In some ways this is my favourite object of all. The other clouds tend to be small, piddly little things which are too far away for us to resolve properly. Keenan's Ring is also likely small on the grand scheme of things, but it's close : close enough we can resolve it in detail. And it's right next to M33, one of the most studied galaxies in the Universe, yet while it's as large on the sky as M33 itself, we only discovered it a few years ago ! Surely that should hammer-home the point that these kind of searches are important. Who knows what else we're missing at greater distances...
But I digress. The AGES survey of this region formed the basis of the PhD studies of Olivia Keenan. Earlier surveys had already found a bunch of clouds here. Olivia showed that some of these were actually just parts of the disc of M33 itself, and others which had appeared to be separate features became merged together in our higher-sensitivity data, but some were wholly new.
You can see immediately in the schematic that there are two giant blue blobs. Wright's Cloud has been known since the 1970s, but only small parts of cloud 31 – a.k.a. "Keenan's Ring" – were known from earlier surveys. It took the AGES data to show that these were part of this single, dramatic ring-shaped feature.
What exactly are all these clouds ? The exciting thing is... we don't know ! Earlier suggestions were that they represented debris as M33 interacts with M31, but the new clouds change the geometry of the population so that prospect seems less clear. Interestingly, the numbers and kinematic properties of the small clouds match the predictions from simulations as to how many satellite galaxies we should expect to detect in a region this size around a galaxy of this mass. And they're all optically dark.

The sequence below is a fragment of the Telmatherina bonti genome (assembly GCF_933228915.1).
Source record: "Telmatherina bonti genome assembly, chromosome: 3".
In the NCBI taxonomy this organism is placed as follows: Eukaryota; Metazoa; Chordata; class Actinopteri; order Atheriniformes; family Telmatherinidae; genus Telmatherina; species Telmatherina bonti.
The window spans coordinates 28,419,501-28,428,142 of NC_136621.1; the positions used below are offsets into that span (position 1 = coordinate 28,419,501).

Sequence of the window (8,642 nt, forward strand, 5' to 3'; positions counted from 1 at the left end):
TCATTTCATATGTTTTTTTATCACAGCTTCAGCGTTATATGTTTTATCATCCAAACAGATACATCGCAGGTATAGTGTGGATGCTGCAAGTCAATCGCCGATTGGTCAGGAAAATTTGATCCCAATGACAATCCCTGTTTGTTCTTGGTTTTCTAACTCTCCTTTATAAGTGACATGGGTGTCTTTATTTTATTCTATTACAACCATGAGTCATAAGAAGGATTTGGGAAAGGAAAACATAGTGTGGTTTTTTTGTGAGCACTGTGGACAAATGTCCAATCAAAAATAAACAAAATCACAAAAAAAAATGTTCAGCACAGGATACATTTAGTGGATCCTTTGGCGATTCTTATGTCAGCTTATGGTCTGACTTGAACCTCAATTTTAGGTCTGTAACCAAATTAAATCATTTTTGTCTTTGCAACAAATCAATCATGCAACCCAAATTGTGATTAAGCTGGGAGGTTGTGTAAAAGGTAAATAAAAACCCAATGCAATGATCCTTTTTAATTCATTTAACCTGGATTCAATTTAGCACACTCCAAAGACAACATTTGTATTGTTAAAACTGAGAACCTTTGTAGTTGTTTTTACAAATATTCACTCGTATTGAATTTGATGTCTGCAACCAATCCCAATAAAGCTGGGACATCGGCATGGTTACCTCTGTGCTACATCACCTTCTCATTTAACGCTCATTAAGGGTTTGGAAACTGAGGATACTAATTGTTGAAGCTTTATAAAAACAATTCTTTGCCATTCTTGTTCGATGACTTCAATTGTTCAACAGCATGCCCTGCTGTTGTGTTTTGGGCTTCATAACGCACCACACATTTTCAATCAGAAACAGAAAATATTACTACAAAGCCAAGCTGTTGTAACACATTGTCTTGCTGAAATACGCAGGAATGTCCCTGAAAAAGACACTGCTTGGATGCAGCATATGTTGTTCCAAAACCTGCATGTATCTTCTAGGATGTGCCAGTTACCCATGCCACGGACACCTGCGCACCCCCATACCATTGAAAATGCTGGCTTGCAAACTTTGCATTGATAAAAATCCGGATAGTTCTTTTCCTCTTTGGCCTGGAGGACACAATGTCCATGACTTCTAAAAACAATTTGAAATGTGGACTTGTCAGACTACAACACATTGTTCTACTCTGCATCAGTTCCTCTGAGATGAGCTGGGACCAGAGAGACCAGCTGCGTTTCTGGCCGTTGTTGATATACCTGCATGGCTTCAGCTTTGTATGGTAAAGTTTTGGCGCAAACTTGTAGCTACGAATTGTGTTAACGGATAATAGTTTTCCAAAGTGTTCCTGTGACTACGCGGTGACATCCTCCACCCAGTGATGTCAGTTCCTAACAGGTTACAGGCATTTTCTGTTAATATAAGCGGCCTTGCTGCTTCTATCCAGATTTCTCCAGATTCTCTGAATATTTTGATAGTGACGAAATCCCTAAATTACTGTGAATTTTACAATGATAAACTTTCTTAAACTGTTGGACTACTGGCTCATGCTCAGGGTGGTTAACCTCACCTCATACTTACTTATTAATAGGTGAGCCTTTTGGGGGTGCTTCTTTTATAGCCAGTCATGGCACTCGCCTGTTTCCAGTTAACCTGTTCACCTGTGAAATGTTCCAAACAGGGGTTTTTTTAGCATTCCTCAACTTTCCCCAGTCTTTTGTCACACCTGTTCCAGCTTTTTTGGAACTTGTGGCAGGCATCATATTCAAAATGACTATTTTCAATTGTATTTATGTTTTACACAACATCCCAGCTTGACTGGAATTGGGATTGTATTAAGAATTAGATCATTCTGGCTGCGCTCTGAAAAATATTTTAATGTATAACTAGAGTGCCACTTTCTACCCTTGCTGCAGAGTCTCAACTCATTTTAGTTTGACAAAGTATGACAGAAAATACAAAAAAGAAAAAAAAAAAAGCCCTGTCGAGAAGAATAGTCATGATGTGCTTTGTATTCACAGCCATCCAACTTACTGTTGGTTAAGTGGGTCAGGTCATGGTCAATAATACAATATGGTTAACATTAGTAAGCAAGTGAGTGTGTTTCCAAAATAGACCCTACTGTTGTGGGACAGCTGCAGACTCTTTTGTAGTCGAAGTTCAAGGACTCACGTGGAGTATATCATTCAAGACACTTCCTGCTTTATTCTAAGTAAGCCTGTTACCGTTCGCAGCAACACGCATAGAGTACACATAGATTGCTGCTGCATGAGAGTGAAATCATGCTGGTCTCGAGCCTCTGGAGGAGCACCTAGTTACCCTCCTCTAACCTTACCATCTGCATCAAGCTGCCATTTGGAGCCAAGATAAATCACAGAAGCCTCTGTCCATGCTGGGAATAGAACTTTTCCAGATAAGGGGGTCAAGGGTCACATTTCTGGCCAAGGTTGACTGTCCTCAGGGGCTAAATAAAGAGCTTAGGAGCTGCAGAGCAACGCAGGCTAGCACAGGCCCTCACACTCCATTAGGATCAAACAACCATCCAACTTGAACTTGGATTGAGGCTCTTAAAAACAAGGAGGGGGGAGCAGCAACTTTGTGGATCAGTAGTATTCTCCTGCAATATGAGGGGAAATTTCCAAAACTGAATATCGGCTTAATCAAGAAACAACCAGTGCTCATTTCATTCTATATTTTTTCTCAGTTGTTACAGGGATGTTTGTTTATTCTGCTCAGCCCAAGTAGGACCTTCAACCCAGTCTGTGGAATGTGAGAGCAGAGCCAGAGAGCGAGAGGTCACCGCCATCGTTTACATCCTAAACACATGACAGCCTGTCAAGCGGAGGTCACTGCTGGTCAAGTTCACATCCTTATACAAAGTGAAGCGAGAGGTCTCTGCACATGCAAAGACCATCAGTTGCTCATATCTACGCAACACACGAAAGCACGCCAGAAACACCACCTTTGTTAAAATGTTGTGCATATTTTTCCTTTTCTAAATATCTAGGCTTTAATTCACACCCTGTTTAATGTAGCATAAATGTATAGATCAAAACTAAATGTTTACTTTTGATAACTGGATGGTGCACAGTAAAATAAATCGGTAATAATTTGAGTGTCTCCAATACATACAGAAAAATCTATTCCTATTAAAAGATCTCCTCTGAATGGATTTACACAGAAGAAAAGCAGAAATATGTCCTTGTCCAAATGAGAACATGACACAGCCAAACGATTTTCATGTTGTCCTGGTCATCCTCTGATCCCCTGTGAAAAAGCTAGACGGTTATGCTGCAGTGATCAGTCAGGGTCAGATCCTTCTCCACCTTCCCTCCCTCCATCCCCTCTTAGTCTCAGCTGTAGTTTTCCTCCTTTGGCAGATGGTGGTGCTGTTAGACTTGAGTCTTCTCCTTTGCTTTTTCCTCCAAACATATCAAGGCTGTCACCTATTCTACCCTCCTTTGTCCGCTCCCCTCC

But alas, this is likely just a weird coincidence. When you look in more detail, none of the clouds show signs of ordered motions, and their distribution on the sky doesn't match what you might expect for a population of satellite galaxies. And it's just too good to be true to suggest that in this one unique case, we can explain the missing satellite problem so neatly by finding that all its satellites are indeed dark galaxies. It doesn't – ahem – ring true.
My guess is that the smaller clouds are likely similar to the High Velocity Clouds we see around the Milky Way; circumgalactic material that might be a mixture of infalling primordial gas and debris left over from interactions. What of the two larger clouds ? Even weirder ! Especially Keenan's Ring. We know about polar rings that orbit around their parent galaxies, but rings which are offset both in space and velocity like this are extremely unusual – bordering on unique.
It doesn't help that Keenan's Ring and Wright's Cloud aren't terribly similar to each other. Wright's Cloud is comparable to, but significantly larger than, Keenan's Ring in terms of both mass and size. It's structurally and kinematically amorphous, whereas Keenan's Ring shows a clear velocity gradient across it. But not the sort of gradient we'd expect from a rotating (dark) galaxy. It's very confusing.
The main explanations for all these oddballs are dark galaxies, tidal debris, clouds in our own galaxy (we can't tell the distance accurately here), or part of the much larger Magellanic Stream. None of these explanations are convincing – but none can be definitively ruled out either.
You can find a more detailed analysis of this region on my blog here.